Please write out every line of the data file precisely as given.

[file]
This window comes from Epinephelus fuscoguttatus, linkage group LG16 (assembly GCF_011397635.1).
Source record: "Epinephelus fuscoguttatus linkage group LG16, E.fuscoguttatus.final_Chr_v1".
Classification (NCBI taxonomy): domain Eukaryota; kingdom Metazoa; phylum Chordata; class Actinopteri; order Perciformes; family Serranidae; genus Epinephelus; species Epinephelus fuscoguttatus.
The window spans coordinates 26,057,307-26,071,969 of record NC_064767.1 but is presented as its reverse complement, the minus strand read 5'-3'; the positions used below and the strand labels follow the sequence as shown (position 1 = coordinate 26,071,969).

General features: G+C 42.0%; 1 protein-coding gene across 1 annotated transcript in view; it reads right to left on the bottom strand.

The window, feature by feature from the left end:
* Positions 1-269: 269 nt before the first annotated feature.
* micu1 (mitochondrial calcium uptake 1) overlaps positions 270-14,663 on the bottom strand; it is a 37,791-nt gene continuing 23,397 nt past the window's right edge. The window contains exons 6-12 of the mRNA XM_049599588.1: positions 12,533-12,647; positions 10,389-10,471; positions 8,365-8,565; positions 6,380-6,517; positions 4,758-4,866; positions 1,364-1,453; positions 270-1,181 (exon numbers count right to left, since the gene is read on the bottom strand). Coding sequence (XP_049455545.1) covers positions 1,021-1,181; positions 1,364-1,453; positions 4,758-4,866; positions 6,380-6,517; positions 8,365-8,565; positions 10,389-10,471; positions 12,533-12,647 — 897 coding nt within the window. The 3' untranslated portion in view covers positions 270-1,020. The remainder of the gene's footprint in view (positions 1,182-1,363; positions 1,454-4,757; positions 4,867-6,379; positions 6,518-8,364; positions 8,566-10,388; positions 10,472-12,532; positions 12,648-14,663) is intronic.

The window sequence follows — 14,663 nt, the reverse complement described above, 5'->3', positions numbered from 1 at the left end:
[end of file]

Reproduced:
This window comes from Epinephelus fuscoguttatus, linkage group LG16 (assembly GCF_011397635.1).
Source record: "Epinephelus fuscoguttatus linkage group LG16, E.fuscoguttatus.final_Chr_v1".
Classification (NCBI taxonomy): domain Eukaryota; kingdom Metazoa; phylum Chordata; class Actinopteri; order Perciformes; family Serranidae; genus Epinephelus; species Epinephelus fuscoguttatus.
The window spans coordinates 26,057,307-26,071,969 of record NC_064767.1 but is presented as its reverse complement, the minus strand read 5'-3'; the positions used below and the strand labels follow the sequence as shown (position 1 = coordinate 26,071,969).

General features: G+C 42.0%; 1 protein-coding gene across 1 annotated transcript in view; it reads right to left on the bottom strand.

The window, feature by feature from the left end:
* Positions 1-269: 269 nt before the first annotated feature.
* micu1 (mitochondrial calcium uptake 1) overlaps positions 270-14,663 on the bottom strand; it is a 37,791-nt gene continuing 23,397 nt past the window's right edge. The window contains exons 6-12 of the mRNA XM_049599588.1: positions 12,533-12,647; positions 10,389-10,471; positions 8,365-8,565; positions 6,380-6,517; positions 4,758-4,866; positions 1,364-1,453; positions 270-1,181 (exon numbers count right to left, since the gene is read on the bottom strand). Coding sequence (XP_049455545.1) covers positions 1,021-1,181; positions 1,364-1,453; positions 4,758-4,866; positions 6,380-6,517; positions 8,365-8,565; positions 10,389-10,471; positions 12,533-12,647 — 897 coding nt within the window. The 3' untranslated portion in view covers positions 270-1,020. The remainder of the gene's footprint in view (positions 1,182-1,363; positions 1,454-4,757; positions 4,867-6,379; positions 6,518-8,364; positions 8,566-10,388; positions 10,472-12,532; positions 12,648-14,663) is intronic.

The window sequence follows — 14,663 nt, the reverse complement described above, 5'->3', positions numbered from 1 at the left end: